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About MI-UCP

To close the disability divide.

Our Mission

Our Vision

Our Mission

People with disabilities

living to the best of their abilities and ambitions

Our Story

Our Story

MI-UCP (Michigan United Cerebral Palsy) was founded on the belief that everyone has the right to live to the best of their abilities and go as far as their ambitions will take them. We have been an ally and an advocate for the 2.3 million Michiganders with disabilities since 1949.


As one of Michigan’s largest sources of support, education, referrals, and services for people with disabilities and their families, MI-UCP provides assistive technology, financial assistance and tools, advocacy, and employment services to promote equity, independence and inclusion for all. Originally focused on individuals with Cerebral Palsy, currently more than 65 percent of the people MI-UCP serves have a disability other than CP.

See more about the work we do by clicking here.

Core Beliefs

Our Core Beliefs


Acting ethically with the highest level of honesty and integrity.

Etiquette for Communicating with People with Disabilities
  1. When talking with a person with a disability, speak directly to that person rather than through a companion or sign language interpreter.

  2. When introduced to a person with a disability, it is appropriate to offer to shake hands. People with limited hand use or who wear an artificial limb can usually shake hands. (Shaking hands with the left hand is an acceptable greeting.)

  3. When meeting a person who is visually impaired, always identify yourself and others who may be with you. When conversing in a group, remember to identify the person to whom you are speaking.

  4. If you offer to help, wait until the offer is accepted. Then listen to or ask for instructions.

  5. Treat adults as adults. Address people who have disabilities by their first names only when extending the same familiarity to all others. (Never patronize people who use wheelchairs by patting them on the head or shoulder.)

  6. Leaning on or hanging on to a person’s wheelchair is like leaning on or hanging on to a person. The chair is part of the personal body space of the person who uses it.

  7. Listen attentively when you’re talking with a person who has difficulty speaking. Be patient and wait for the person to finish, rather than correcting or speaking for the person. If necessary, ask brief questions that require short answers, a nod or shake of the head. Never pretend to understand if you are having difficulty doing so. Instead, repeat what you have understood and allow the person to respond. The response will clue you in and guide your understanding.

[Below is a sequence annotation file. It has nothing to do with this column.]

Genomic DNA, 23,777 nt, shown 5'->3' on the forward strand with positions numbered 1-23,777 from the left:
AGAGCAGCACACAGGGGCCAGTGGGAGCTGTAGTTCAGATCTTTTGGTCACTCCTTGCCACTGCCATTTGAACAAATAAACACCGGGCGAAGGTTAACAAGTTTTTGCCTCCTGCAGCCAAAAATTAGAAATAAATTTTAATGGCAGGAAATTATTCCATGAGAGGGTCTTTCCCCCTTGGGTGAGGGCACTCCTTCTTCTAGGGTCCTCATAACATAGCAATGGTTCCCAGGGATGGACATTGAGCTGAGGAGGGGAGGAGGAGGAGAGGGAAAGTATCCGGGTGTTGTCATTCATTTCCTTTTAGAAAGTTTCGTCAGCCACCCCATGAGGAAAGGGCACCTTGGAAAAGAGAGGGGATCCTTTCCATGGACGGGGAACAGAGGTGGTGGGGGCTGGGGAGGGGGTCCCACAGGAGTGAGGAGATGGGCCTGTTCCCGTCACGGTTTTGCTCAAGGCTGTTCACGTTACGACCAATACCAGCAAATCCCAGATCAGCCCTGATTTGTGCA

8. When speaking with a person who uses a wheelchair or a person who uses crutches, place yourself at eye level in front of the person to facilitate the conversation.

  9. To get the attention of a person who is deaf, tap the person on the shoulder or wave your hand. Look directly at the person and speak clearly, slowly, and expressively to determine if the person can read your lips. Not all people who are deaf can read lips. For those who do lip read, be sensitive to their needs by placing yourself so that you face the light source and keep hands, cigarettes and food away from your mouth when speaking.

Don’t be embarrassed if you happen to use accepted, common expressions such as “See you later,” or “Did you hear about that?” that seems to relate to a person’s disability. Don’t be afraid to ask questions when you’re unsure of what to do.

Source: Office of Disability Employment Policy (ODEP)

For more information, visit UCP National's Disability Etiquette

Leadership & Staff

Leadership & Staff
Leslynn R Angel

President & CEO

Kendall Brocavich

WIPA Project Director

Tracy Strating

MI Assistive Technology Loan Fund Project Director

Paul T. Landry

Director of 

Employment Programs

Benefits Counselor

CWIC Certified

Kathy Tourneur


Brenda Pingel

Community Work Incentives Coordinator

Barbara Valliere

Public Policy Specialist

Tamara Kincaid

Administrative Assistant

Representative Payee


Lynn Davey

Community Work

Incentives Coordinator

Claire Brick

Parent Advocate

Lauren Geml

Administrative Assistant


Mary Davis

Board of Directors

Board of Directors

Michelle O’Connor-Teklinski

Kristen Milefchik

Gina Adams

Chee Chuan Cheong

Zachary Damon

April C. Kaylor

Jodi Kreschmer

Angela Pakledinaz

Colleen Tate

Honorary Directors


Judy Cerano

Tom Landry

Mark Lezotte

Lou Reinwasser

Mike Ward

Mairin Watson

Scott Jewell


Jacqueline Kaufman

1st Vice Chair

2nd Vice Chair

Steve Lyons



Ken Bluhm

Immediate Past Chair

David Brown


​If you are interested in joining our board, please download and fill out the application

Financial Information:

As a 501C-3 charitable organization, MI-UCP operates with transparency. 

Click for IRS 990

We are proud affiliate of United Cerebral Palsy:

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